Hamar & Benna: - the Bull-Jumping people

Belonging to a group of culturally distinct people known as the Sidamo are inscribed in the far South West Omotic region, beyond Mount Buska live the Hamar and Benna people. These astounding and superstitious people, were veiled in mystery for over half a century. The Hamar and Benna, are two of the Omotic speakers of remote south west Ethiopia, with unique manifestations of traditional wisdom, the 'jumping of bulls'. The purpose of this rite is twofold: while one is the passage from boyhood to adulthood, the other is the courting occasion when both men and women adorn themselves to win a mate. The men put ochre buns on their skin and head and insert ostrich feather, while the women wear their hair in short tufts rolled in ochre mixed with fat.

Most of the Hamer are cattle breeders. The Hamer live in camps that consist of several related families. The families live in tents arranged in a circle, and the cattle are brought into the center of the camp at night. When the campsite is being set up, beds for the women and young children are built first; then the tent frame is built around it. The tents are constructed with flexible poles set in the ground in a circular pattern. The poles are bent upward, joining at the top, then tied. The structures are covered with thatch during the dry season and canvas mats during the rainy season. Men and boys usually sleep on cots in the center of the camp, near the cattle. Herds belonging to the Hamer-Banna consist mainly of cattle, although there are some sheep and goats. Camels are used for riding and as pack animals. Most Hamer-Banna plant fields of sorghum at the beginning of the rainy season before leaving on their annual nomadic journey. Some households also plant sesame and beans. Because the crops are usually left unattended, the yields are low. Few households grow enough grain to last through the year. One striking characteristic of the Hamer-Banna men and women is that they indulge in elaborate hair-dressing. They wear a clay "cap" that is painted and decorated with feathers and other ornaments. Much time is spent inpreparing the hair, and care must be taken to protect it from damage. This is one reason the men often sleep on small, cushioned stools. The women use the butter for the perfect look manteinance of their hair-dressing. A well-dressed man will wear a toga-like cloth and carry a spear and a stool. Women also commonly wear colorful toga-like garments. Men may marry as many women as they like, but only within their own tribe. A "bride price" of cattle and other goods is provided by the prospectivehusband and his near relatives. A typical household consists of a woman, her children, and a male protector. A man may be the protector of more than one household, depending on the number of wives he has. Also, men are sometimes assigned the responsibility of protecting a divorced woman, a widow, or the wife of an absent husband (usually his brother). Marriage celebrations include feasting and dancing. Young girls as well as boys are circumcised. Religion of The Hamer-Banna is 90% is a kind of mixed animism. Many elements of their traditional religion are still practiced. For instance, they believe that natural objects (rocks, trees, etc.) have spirits. They also believe in jinnis, or spirits that are capable of assuming human or animal form and exercising supernatural influence over people.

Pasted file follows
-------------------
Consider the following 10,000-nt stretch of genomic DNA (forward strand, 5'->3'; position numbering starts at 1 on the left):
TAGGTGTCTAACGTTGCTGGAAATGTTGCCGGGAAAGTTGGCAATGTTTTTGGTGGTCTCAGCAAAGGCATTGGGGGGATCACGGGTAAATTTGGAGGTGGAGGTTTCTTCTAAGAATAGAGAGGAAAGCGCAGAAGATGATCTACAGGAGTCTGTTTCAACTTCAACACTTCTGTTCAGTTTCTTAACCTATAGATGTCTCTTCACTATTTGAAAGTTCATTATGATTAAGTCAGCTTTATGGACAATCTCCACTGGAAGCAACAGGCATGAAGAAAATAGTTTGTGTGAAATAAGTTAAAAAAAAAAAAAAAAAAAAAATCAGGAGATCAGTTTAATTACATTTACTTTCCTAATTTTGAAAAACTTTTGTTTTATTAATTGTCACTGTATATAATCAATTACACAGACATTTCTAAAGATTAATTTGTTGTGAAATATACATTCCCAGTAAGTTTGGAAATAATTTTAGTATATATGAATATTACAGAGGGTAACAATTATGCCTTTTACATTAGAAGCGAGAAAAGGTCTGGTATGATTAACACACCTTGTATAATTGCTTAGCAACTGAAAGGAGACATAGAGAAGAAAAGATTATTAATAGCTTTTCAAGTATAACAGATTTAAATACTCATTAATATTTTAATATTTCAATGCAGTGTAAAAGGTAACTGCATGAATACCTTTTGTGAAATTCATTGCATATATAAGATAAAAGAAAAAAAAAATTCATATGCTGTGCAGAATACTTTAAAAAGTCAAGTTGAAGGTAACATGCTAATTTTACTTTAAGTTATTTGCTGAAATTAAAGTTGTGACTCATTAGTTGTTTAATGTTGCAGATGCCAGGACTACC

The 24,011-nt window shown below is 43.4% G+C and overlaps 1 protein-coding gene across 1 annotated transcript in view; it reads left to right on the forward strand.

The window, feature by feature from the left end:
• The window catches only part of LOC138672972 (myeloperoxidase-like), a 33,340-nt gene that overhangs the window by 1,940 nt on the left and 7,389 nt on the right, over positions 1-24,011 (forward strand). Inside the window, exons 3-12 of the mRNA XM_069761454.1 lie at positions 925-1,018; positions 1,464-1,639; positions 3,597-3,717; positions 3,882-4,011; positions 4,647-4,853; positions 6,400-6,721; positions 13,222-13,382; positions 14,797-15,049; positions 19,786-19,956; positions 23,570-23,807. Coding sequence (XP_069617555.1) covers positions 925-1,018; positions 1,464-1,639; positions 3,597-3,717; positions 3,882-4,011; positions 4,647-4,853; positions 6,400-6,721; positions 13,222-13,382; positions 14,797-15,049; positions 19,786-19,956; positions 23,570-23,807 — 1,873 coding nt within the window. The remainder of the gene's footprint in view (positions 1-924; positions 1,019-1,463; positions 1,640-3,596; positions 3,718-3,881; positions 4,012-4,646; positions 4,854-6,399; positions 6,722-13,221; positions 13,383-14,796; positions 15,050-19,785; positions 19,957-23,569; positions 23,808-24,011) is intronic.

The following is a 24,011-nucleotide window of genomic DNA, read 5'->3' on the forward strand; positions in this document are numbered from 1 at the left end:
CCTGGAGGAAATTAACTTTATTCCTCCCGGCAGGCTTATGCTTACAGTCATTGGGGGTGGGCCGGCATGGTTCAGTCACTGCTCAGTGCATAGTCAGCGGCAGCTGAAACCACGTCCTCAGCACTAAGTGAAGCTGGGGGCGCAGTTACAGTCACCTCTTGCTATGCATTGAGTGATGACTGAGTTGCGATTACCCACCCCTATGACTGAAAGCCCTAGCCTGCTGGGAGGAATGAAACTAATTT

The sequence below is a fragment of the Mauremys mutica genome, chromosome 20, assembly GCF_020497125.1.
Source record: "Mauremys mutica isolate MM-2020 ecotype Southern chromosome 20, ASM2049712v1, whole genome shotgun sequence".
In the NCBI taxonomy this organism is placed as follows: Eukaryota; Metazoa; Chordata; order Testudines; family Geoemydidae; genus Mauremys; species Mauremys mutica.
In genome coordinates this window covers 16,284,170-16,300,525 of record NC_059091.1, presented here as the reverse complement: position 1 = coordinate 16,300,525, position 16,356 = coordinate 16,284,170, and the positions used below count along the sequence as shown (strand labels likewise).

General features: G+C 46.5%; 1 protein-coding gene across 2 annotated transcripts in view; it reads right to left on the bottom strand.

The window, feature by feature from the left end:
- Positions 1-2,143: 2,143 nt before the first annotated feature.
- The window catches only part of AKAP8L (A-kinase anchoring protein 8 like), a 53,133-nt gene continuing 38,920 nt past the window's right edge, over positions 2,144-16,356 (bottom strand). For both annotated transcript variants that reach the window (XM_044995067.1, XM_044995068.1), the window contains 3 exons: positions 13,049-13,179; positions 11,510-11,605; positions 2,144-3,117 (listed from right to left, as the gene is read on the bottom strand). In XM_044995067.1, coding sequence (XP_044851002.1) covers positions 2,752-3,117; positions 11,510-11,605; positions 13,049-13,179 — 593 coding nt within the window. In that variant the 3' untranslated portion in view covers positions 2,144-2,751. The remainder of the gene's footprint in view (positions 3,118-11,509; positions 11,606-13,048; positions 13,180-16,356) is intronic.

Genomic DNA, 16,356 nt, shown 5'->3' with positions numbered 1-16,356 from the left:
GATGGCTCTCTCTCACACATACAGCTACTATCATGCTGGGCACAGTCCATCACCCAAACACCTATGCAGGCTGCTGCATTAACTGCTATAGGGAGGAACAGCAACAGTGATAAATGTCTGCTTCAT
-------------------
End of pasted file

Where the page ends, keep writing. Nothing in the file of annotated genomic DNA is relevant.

Bull Jumping


Is a ceremonial activity held for a boy who is transferring from child hood to early adulthood. Several days before the ceremonies his made of honor will pass out the invitation in the form of blade of dried grass knotted in places to indicate the day when the ceremony will begin. It is three days ceremony but the last day is very important for the boy and his families. On third day late in the afternoon about thirty bulls are lined up. The naked intiates rushes towards the animal and vaults on to the first bull’s back. Then the boy runs across the line of bulls at the end of the line he jumps down turns round and then repeat the performance in the other direction.


The clay hair bun is worn by the hammer men if they have killed an enemy or dangerous animals. The bun is remade in every three – six months and can be worn for a period of up to one year after the killing.